A bit of a change
Over the next few of weeks I will be posting about some calls I have been to where people have either behaved inappropriately or seemingly called the ambulance service inappropriately. I fully acknowledge that sometimes people react out of panic, and sometimes people do things because they are stressed. However, I would never dream of talking to a member of the uniformed services the way that some people talk to me. And sometimes, just sometimes, I just do not understand some people’s thought processes, and I believe I can normally take a fairly reasoned view of these situations. I would love to hear what you think of these stories – please write a comment at the bottom of the post.
What is a ‘One Under’?
I got a call to a ‘One under’ while I was driving back from a hospital that isn’t on my usual list of haunts. A ‘one under’ refers to a person who has ended up underneath a train or tube. Sometimes this is a person attempting suicide, sometimes it is an accident and sometimes they have been pushed in front of the train.
This particular ‘one under’ had got himself under a train at a station that I wasn’t familiar with; and in fact I was less than a minute away – that means less than a minute to prepare myself psychologically and practically for what I will see and what I must do on arrival.
I arrived before any of the other emergency services and therefore needed to take in more kit than I could easily carry; however it is important to be prepared, so I hooked bags from anywhere I could and locked the car. Hoping I had parked at the nearest possible spot to where I would be required (thus reducing the distance I would have to carry my own body weight in baggage) I headed towards an exit where passengers were pouring from a platform.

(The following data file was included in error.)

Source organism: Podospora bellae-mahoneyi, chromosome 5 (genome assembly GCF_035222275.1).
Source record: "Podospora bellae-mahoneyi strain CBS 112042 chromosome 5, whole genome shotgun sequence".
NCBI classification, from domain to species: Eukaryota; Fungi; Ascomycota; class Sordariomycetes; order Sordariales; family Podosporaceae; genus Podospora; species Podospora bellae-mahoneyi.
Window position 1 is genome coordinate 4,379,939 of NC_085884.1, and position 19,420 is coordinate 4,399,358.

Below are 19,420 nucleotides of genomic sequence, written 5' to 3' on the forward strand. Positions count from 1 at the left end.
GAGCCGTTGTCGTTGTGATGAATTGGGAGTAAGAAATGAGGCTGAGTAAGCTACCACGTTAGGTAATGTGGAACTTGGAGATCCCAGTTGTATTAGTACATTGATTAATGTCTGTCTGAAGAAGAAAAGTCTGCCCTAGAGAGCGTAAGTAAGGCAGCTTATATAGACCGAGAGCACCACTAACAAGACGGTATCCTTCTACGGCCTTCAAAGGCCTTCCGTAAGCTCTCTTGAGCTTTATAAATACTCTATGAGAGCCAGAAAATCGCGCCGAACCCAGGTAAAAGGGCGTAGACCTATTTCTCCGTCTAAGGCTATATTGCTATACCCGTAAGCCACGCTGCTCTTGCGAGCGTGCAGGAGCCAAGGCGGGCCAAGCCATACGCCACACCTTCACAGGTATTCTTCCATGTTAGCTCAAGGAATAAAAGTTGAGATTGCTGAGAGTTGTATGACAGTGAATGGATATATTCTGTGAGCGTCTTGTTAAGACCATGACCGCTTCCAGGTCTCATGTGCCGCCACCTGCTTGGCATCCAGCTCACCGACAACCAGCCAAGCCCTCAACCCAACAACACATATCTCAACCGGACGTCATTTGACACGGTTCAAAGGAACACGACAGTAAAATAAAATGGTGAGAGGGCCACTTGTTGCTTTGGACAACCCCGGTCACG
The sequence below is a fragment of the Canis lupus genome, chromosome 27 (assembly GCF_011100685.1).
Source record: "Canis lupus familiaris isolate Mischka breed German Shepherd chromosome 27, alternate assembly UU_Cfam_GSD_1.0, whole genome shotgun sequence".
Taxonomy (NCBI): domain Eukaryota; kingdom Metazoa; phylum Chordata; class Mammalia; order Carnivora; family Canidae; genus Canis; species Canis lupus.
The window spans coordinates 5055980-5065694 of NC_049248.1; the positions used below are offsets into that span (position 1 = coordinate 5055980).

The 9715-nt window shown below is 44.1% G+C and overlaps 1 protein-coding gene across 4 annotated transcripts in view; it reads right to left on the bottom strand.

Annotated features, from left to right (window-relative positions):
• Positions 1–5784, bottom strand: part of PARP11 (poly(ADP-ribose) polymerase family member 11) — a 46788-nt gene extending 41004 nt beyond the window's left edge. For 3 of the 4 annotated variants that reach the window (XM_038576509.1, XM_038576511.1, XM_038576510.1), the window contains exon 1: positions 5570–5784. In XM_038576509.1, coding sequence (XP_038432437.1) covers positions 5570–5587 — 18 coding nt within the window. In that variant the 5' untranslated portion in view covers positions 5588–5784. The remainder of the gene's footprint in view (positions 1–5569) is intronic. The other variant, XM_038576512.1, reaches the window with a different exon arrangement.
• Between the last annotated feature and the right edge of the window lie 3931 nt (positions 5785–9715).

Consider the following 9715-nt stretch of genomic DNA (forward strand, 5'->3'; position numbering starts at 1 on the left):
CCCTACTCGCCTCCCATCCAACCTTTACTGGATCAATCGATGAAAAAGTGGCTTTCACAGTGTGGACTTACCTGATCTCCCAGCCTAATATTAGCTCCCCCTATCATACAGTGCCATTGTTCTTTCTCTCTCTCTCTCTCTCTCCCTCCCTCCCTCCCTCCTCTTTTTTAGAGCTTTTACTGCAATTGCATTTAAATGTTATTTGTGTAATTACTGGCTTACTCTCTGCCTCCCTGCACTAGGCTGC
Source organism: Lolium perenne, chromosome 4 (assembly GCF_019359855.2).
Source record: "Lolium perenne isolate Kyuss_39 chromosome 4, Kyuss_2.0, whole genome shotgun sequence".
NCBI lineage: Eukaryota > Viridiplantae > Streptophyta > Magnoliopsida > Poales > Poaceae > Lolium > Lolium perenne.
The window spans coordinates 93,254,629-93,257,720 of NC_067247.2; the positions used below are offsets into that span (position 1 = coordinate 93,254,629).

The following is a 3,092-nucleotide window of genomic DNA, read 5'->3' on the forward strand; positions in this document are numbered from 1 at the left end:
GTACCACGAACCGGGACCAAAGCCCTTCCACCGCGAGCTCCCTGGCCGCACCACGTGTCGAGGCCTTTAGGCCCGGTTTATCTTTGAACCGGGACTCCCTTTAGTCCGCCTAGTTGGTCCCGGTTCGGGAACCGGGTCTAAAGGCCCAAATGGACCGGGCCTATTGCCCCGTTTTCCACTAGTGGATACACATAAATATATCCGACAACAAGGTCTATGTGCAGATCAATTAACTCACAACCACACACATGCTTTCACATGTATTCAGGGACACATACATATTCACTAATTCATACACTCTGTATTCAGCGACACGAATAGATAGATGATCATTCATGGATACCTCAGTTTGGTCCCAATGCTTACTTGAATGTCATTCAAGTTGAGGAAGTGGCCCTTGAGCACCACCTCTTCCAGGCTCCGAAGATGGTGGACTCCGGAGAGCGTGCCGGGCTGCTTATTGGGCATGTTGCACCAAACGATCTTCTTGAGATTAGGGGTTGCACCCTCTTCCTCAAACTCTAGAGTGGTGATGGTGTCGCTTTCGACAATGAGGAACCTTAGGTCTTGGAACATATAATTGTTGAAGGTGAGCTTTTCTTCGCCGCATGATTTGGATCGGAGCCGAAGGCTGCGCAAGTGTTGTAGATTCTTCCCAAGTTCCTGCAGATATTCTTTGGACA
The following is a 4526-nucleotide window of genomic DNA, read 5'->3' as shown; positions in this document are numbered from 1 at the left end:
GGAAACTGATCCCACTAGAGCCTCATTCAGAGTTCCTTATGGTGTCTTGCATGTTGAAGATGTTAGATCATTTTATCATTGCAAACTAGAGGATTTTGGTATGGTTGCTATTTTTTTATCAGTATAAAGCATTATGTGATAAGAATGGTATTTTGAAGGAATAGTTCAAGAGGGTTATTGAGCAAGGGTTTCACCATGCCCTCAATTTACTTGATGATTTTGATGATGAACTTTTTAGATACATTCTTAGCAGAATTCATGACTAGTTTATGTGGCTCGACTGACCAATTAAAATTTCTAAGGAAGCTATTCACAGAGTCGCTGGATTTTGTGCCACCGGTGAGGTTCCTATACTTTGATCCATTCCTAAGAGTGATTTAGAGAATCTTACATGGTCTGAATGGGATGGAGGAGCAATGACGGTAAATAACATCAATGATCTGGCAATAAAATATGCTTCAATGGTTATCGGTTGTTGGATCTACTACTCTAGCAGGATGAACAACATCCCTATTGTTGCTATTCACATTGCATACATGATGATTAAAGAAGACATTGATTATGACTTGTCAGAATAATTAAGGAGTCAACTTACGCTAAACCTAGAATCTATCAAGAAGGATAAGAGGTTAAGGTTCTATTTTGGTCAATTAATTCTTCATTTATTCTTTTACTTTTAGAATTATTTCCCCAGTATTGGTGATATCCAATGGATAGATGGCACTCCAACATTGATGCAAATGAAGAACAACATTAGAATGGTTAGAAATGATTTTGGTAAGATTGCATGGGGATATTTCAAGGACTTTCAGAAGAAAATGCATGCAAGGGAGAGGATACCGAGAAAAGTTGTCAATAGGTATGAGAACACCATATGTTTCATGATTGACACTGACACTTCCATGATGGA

“Hi, has there been an incident?” I asked the first man who made eye contact with me.
“Yeah – someone’s jumped in front of the train haven’t they” he stated in a very off hand manner.
“Is this the best entrance for me to use?” I asked him – desperate to walk no further with my heavy load than necessary.
“Do I look like a person who has been put here to tell YOU how to do your job?” He replied cockily and then turned and hurried away.
I have got to admit, right at that moment I was momentarily rendered speechless by the ignorance of his answer but before I could construct a professional and modified response (rather than a knee jerk response that may have cost me my livelihood), another female passenger confirmed that I was in the right place. I quickly moved on to get to the patient. Unfortunately he was beyond our help and was declared dead at the scene. Few of us, thankfully, will ever be able to imagine the emotions that motivated this depressed young man to end his life in such a violent way.
Am I naive to be surprised by the passenger’s reaction? His indifference to the suffering of another human being is hard for me to understand. In my experience I have usually found bystanders very public spirited so this man’s behaviour disappointed me greatly. I guess on the odd occasion when an individual’s conduct falls short of our expectations it is easy to forget that the vast majority are helpful and good natured beings.
Poignantly, while we waited for the track to be made safe for us to go down and access his body, his mobile phone rang constantly, maybe forty times or so; someone already knew that something was dreadfully wrong.
What do you think of this story? Was this man’s behaviour appropriate, or should we all expect not to be spoken to in such a way? Leave me a comment and let me know.